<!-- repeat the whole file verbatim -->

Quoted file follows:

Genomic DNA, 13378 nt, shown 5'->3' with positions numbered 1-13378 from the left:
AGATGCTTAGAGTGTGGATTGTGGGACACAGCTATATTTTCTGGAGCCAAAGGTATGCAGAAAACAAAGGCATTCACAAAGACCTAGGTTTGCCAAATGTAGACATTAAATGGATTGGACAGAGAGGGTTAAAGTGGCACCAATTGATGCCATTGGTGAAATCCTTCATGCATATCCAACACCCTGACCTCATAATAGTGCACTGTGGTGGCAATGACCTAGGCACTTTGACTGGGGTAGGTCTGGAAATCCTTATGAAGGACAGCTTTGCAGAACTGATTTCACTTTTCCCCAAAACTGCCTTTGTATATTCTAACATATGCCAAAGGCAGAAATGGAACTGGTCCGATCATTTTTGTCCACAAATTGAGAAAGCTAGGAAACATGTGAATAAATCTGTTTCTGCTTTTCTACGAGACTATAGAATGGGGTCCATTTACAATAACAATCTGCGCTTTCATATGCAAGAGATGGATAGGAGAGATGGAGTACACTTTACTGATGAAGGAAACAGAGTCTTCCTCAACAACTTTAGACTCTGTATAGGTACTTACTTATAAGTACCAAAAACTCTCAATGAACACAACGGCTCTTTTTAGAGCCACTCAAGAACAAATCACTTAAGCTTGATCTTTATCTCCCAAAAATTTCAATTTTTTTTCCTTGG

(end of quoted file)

Genomic DNA, 13378 nt, shown 5'->3' with positions numbered 1-13378 from the left:
AGATGCTTAGAGTGTGGATTGTGGGACACAGCTATATTTTCTGGAGCCAAAGGTATGCAGAAAACAAAGGCATTCACAAAGACCTAGGTTTGCCAAATGTAGACATTAAATGGATTGGACAGAGAGGGTTAAAGTGGCACCAATTGATGCCATTGGTGAAATCCTTCATGCATATCCAACACCCTGACCTCATAATAGTGCACTGTGGTGGCAATGACCTAGGCACTTTGACTGGGGTAGGTCTGGAAATCCTTATGAAGGACAGCTTTGCAGAACTGATTTCACTTTTCCCCAAAACTGCCTTTGTATATTCTAACATATGCCAAAGGCAGAAATGGAACTGGTCCGATCATTTTTGTCCACAAATTGAGAAAGCTAGGAAACATGTGAATAAATCTGTTTCTGCTTTTCTACGAGACTATAGAATGGGGTCCATTTACAATAACAATCTGCGCTTTCATATGCAAGAGATGGATAGGAGAGATGGAGTACACTTTACTGATGAAGGAAACAGAGTCTTCCTCAACAACTTTAGACTCTGTATAGGTACTTACTTATAAGTACCAAAAACTCTCAATGAACACAACGGCTCTTTTTAGAGCCACTCAAGAACAAATCACTTAAGCTTGATCTTTATCTCCCAAAAATTTCAATTTTTTTTCCTTGG